Back to Blog

What is Photophobia?

March 16, 2016

Ever feel like the lights are too harsh or bright?  Does the sun’s glare really bother you?  Do the florescent lights at work cause you to squint and give you a headache?  There is a chance that you may be photophobic. Sensitivity to light, the inability to tolerate light, is medically known as photophobia. For someone with this type of sensitivity, any type of light source, whether it is sunlight, fluorescent light, or incandescent light, can cause discomfort. What are the symptoms of this disorder? What causes it? What can possibly help? Let’s take a closer look.


What are the symptoms of photophobia?

Photophobia typically causes a need to squint or close the eyes. Some people may develop a  headache, nausea, or other symptoms that may be associated with photophobia

What causes this disorder?

While the origin and management of light sensitivity remain elusive even today there are some common conditions that can be related to photophobia. For example:

  • Migraines – Migraines are headaches that can be triggered by a number of factors, including hormonal changes, foods, stress, and environmental changes. Photophobia is a common symptom of migraine headaches. Many people report needing to be in a dark room with something shielding their eyes to receive any comfort.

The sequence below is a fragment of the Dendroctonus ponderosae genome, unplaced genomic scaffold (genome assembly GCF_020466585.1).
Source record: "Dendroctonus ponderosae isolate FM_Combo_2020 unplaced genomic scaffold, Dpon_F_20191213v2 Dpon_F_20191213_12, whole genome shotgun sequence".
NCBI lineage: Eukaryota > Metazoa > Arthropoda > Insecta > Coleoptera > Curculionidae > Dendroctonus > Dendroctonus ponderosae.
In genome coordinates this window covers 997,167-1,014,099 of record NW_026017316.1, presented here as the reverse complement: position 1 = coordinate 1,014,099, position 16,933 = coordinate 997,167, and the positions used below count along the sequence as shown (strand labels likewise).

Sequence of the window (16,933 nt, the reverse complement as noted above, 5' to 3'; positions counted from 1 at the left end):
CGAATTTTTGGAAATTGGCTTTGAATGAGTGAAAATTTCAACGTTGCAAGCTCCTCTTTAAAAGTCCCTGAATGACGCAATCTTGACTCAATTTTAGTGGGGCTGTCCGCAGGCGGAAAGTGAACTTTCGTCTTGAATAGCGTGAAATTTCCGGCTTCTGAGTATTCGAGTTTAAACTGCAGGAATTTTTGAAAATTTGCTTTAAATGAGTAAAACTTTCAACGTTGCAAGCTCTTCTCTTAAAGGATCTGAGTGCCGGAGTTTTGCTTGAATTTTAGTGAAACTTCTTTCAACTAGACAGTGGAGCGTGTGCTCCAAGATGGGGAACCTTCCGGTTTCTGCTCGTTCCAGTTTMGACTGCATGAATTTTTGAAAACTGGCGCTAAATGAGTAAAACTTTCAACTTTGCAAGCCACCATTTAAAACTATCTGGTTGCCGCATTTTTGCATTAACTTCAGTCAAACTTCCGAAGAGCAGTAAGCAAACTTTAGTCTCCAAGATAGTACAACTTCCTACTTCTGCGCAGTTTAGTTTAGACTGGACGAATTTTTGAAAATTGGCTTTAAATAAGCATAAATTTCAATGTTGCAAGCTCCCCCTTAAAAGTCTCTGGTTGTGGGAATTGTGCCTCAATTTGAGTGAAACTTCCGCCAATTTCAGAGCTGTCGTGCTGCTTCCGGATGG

• Brain Conditions such as: Encephalitis, Meningitis or Subarachnoid Hemorrhage. Light sensitivity is commonly associated with a few serious conditions that affect the brain. Due to inflammation, bleeding or an infection in the brain, light sensitivity may result. Treatment for these disorders may help photophobia.
  • Eye Disorders such as: Dry Eye Syndrome, Conjunctivitis, Corneal Abrasion or Scleritis. These eye disorders that should be examined and diagnosed by your eye doctor and treated for the root cause, not just the symptom of light sensitivity associated with it.

What can help?

While there is no definitive cure, yet, there are some steps you can take to help alleviate the discomfort of photophobia.

Home-care – Stay out of the bright light when you are most affected. Use tinted glasses that can protect you from damaging rays of the sun and provide some protection from the glare and painful brightness.

Medical treatment – The type of treatment you need will depend on the underlying cause. Types of treatment include:

  • medications and rest for migraines
  • eye drops that reduce inflammation for scleritis
  • antibiotics for conjunctivitis
  • artificial tears for mild dry eye syndrome
  • antibiotic eye drops for corneal abrasions
  • anti-inflammatory medications, bed rest, and fluids for mild cases of encephalitis; severe cases require supportive care, such as breathing assistance
  • antibiotics for bacterial meningitis; the viral form usually clears up on its own within two weeks
  • surgery to remove excess blood and relieve pressure on your brain for subarachnoid hemorrhage